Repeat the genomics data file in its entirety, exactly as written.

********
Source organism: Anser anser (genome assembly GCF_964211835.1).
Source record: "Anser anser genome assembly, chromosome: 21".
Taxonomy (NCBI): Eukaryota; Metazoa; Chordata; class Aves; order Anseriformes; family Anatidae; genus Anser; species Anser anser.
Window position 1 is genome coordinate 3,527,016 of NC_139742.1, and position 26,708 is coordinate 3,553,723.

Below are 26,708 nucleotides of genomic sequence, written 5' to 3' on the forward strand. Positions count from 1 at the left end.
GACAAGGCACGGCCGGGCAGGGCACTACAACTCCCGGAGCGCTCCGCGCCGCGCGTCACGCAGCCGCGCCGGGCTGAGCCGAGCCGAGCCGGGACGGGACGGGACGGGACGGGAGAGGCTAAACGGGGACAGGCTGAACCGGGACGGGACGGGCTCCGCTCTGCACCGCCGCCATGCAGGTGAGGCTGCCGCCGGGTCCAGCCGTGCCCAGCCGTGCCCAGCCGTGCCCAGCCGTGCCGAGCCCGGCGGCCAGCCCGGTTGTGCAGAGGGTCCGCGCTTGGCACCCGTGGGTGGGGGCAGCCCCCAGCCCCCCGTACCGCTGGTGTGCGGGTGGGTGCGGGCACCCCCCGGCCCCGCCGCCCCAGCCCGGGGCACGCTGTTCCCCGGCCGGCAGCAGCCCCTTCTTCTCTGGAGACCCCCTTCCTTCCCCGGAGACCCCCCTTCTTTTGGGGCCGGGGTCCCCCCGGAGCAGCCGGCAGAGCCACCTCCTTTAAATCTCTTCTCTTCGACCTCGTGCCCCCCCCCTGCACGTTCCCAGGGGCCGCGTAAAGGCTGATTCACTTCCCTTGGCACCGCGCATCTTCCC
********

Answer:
Source organism: Anser anser (genome assembly GCF_964211835.1).
Source record: "Anser anser genome assembly, chromosome: 21".
Taxonomy (NCBI): Eukaryota; Metazoa; Chordata; class Aves; order Anseriformes; family Anatidae; genus Anser; species Anser anser.
Window position 1 is genome coordinate 3,527,016 of NC_139742.1, and position 26,708 is coordinate 3,553,723.

Below are 26,708 nucleotides of genomic sequence, written 5' to 3' on the forward strand. Positions count from 1 at the left end.
GACAAGGCACGGCCGGGCAGGGCACTACAACTCCCGGAGCGCTCCGCGCCGCGCGTCACGCAGCCGCGCCGGGCTGAGCCGAGCCGAGCCGGGACGGGACGGGACGGGACGGGAGAGGCTAAACGGGGACAGGCTGAACCGGGACGGGACGGGCTCCGCTCTGCACCGCCGCCATGCAGGTGAGGCTGCCGCCGGGTCCAGCCGTGCCCAGCCGTGCCCAGCCGTGCCCAGCCGTGCCGAGCCCGGCGGCCAGCCCGGTTGTGCAGAGGGTCCGCGCTTGGCACCCGTGGGTGGGGGCAGCCCCCAGCCCCCCGTACCGCTGGTGTGCGGGTGGGTGCGGGCACCCCCCGGCCCCGCCGCCCCAGCCCGGGGCACGCTGTTCCCCGGCCGGCAGCAGCCCCTTCTTCTCTGGAGACCCCCTTCCTTCCCCGGAGACCCCCCTTCTTTTGGGGCCGGGGTCCCCCCGGAGCAGCCGGCAGAGCCACCTCCTTTAAATCTCTTCTCTTCGACCTCGTGCCCCCCCCCTGCACGTTCCCAGGGGCCGCGTAAAGGCTGATTCACTTCCCTTGGCACCGCGCATCTTCCC